As if this incident wasn’t already an exciting enough diversion, as the yacht was approaching the Columbus, with the tender some twenty metres away, I spotted a shape looming up from the deep blue depths to the rear of the tender. As it neared the surface I could see that it was a huge shark, probably inquisitive as to what was happening above and came to have a look. Perhaps in the hope of a tit-bit or two? It was easily half the size of the tender and had a huge head. It’s upper surface was spotted like a leopard, so I am guessing it could have been a leopard shark. As it hit the surface I grabbed my camera and snapped it just as it dived under the boat, but snapped it again as it appeared on the other side. Unfortunately, the photos won’t appear in the blog until I return home as only those taken on my mobile will bluetooth to the tablet I use to write this blog.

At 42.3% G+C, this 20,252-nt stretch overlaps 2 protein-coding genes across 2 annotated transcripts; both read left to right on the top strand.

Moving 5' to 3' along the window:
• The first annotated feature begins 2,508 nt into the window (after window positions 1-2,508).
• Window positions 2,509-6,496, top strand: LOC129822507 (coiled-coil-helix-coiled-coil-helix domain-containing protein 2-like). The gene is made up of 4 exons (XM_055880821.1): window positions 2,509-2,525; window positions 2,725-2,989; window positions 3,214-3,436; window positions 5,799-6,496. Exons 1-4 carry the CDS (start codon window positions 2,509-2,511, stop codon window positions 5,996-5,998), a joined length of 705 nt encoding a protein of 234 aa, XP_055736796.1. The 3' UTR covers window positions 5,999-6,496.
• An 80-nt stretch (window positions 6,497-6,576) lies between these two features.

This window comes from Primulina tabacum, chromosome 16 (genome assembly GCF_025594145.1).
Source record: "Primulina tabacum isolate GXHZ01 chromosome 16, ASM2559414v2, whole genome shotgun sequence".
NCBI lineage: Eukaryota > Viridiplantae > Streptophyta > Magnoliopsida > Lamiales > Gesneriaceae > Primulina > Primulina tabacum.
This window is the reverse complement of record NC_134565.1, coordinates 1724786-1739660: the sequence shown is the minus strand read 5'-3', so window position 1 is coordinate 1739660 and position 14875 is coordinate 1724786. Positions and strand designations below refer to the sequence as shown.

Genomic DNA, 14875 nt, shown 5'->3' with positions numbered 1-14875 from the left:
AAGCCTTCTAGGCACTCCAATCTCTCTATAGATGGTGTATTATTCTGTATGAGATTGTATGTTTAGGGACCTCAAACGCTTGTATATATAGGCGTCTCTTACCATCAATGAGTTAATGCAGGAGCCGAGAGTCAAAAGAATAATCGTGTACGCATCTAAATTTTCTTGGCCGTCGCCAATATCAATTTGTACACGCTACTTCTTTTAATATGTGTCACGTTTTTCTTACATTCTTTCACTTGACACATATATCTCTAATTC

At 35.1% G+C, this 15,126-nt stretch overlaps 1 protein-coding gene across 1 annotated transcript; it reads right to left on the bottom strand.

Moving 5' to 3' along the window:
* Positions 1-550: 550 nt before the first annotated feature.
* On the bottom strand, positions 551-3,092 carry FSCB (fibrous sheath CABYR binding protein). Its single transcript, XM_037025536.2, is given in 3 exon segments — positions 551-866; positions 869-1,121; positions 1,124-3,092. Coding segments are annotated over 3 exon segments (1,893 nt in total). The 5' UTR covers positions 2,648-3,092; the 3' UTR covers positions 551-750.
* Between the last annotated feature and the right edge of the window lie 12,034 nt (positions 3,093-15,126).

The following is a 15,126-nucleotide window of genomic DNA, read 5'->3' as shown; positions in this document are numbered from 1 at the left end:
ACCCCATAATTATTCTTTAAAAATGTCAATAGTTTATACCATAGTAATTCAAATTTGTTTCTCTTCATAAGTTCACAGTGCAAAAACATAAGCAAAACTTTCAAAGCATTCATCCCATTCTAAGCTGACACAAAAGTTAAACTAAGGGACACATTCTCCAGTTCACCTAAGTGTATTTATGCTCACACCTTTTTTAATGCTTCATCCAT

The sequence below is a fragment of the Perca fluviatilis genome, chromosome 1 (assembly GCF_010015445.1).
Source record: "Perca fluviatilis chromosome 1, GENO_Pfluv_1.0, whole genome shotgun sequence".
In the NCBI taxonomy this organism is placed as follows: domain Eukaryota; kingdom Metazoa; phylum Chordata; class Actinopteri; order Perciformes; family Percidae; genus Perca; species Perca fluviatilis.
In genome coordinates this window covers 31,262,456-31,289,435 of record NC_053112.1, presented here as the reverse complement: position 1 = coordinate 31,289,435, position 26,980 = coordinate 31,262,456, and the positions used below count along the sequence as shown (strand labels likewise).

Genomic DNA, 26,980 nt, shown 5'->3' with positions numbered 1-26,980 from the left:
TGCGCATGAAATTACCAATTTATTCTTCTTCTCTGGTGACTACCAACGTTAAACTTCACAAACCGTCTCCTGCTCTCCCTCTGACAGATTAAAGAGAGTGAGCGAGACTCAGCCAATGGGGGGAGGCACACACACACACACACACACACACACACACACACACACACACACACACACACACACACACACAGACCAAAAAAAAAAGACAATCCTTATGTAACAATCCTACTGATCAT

Why the yacht lost its mast I have no idea, but it is usually down to poor seamanship or lack of sufficient maintenance. As we have met no poor sea conditions on route, it was suggested by one passenger that it may have been a freak wave. I guess we passengers will never know. However, the effect of this incident is quite profound. The tiny island of Nuku Hiva has taken a big hit to its economy with the loss of our visit and with only 2000 inhabitants, our 1200 passenger ship would have contributed quite a bit. Also, we were disembarking an injured cabin steward who was to return home via the tiny island airstrip, he will now have to wait until Tahiti. Not to mention that some unfortunate insurance company is going to take a big hit in compensating a cruiseship deviating from its course and schedule for over 10 hours.